One way to eyeball how hard a subsection will be to solve is to gauge how big the biggest white space chunks are. What would you guess, just by looking at the NW vs. the NE? To me, the NE would be much tougher, as the big 5x5 swath looks daunting. And indeed, the NW corner is pretty darn good, just a short ENOL and EDO as a price to pay. The NE is a little shakier, the awkward ALL IS holding the section together, right next to PLATER. Perhaps the latter would have been a little better as [Part of an Iron Chef's team] or something? Having been around a lot of metal workers in my first career, PLATER sounds a bit off. "The #$@$! moop who plates %#$%#!," more accurately.

Similarly in the symmetrical corner, A TOWN and RESHIP hold things together in the 5x5 chunk. A very tough spot to fill cleanly.

Each of those subsections would be a bear to fill. I'm pretty impressed with Mark has achieved in the SE, a smooth ride for me except for SERACS, which seems to be a real thing. I didn't know it, but after looking it up, it appears to be more a deficiency in my knowledge base than anything. There isn't any single outstanding entry in the SE (except for I got HUMIDITY instantly, thanks years of engineering classes!) but sometimes it's what's NOT in a puzzle (gluey stuff) that's most notable.

A couple of beautiful clues today. [Email attachment attachment?] is clever, alluding to the Trojan Horses that come with much spam. And [In groups] made me think about SORTED, ALIGNED, ORDERED, etc. so I loved seeing ELITES pop up. Now that's some good stuff. Non-question-marked-clever-clues, how I love thee!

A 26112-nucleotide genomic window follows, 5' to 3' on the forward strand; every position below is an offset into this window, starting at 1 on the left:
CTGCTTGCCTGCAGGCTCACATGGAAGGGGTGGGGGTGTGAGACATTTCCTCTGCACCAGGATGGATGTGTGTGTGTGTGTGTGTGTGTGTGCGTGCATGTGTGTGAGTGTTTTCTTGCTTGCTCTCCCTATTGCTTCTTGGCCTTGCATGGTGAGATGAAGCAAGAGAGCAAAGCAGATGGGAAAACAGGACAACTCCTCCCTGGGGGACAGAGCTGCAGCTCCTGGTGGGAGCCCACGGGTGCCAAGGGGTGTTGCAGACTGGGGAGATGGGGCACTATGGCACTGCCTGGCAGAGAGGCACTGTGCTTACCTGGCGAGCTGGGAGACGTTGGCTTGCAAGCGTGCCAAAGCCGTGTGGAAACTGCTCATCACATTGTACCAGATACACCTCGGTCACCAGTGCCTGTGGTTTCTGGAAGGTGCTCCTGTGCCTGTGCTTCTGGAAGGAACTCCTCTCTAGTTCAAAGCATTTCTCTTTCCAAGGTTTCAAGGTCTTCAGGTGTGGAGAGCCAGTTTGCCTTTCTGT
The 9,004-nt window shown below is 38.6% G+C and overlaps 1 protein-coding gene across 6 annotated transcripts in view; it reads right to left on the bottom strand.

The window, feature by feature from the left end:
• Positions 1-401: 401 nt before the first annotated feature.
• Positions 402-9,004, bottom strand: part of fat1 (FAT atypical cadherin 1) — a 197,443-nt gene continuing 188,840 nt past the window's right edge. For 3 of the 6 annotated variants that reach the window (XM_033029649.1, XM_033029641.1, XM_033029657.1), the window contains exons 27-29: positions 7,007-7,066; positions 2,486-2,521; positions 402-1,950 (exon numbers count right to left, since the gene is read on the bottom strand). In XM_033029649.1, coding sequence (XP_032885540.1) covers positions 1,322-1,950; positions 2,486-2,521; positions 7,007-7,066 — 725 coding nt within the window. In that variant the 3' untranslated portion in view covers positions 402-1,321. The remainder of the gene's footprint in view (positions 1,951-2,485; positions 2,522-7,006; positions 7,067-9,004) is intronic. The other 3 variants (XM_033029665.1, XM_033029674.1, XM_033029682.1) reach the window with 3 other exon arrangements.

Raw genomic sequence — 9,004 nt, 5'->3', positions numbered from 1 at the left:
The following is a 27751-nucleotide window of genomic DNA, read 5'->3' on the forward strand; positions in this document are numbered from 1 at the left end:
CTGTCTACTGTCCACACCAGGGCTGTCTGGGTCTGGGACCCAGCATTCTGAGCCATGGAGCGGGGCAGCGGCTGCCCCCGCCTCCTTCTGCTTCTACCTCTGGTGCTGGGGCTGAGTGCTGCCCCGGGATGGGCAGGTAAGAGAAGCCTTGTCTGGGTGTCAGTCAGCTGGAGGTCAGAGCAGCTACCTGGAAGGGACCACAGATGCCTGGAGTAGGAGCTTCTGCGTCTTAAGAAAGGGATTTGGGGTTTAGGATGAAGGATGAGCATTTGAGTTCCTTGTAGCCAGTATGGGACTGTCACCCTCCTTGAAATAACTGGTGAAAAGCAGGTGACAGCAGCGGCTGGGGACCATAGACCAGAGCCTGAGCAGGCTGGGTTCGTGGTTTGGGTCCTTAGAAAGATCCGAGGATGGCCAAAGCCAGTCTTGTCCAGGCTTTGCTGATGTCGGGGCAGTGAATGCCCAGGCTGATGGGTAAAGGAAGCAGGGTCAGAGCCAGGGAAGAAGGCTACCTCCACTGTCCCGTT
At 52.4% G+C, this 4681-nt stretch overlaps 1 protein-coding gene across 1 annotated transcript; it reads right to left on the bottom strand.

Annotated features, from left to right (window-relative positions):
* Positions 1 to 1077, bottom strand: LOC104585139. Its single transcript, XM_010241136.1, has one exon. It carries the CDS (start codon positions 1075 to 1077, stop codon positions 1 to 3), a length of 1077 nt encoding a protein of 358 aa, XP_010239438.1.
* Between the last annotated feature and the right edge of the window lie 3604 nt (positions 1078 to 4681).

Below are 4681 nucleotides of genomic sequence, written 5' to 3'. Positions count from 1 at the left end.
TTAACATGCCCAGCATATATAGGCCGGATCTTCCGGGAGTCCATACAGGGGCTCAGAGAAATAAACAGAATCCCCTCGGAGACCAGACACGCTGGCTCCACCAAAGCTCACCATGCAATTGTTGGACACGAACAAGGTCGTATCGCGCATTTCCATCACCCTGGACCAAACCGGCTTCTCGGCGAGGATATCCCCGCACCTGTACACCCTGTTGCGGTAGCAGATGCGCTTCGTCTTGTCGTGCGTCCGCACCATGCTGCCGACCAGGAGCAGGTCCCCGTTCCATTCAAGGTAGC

Finally, it's a mystery why we see ERGS and DYNES all the time, but SNELL is hardly ever clued with respect to Snell's Law of Refraction. We get the uncommon ERG but a basic optics law doesn't get its due? How about a little love for the physics junkies out there? I'm not asking for double integrals or flux density calculations or anything, just slip one in under the radar for poor Willebrarod Snellius. Tee hee. What a tremendous megillah that would be.

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© 2014, The New York TimesNo. 0612 ( 23,592 )
Across
1
Like some libelers : SUED
5
Spencer of "Good Morning America" : LARA
9
Emergency message, for short : APB
12
Common flavorer in Italian sausage : FENNEL
14
In working condition : OPERABLE
16
Line 22 on Form 1040 : INCOME
17
Long, involved story, in slang : MEGILLAH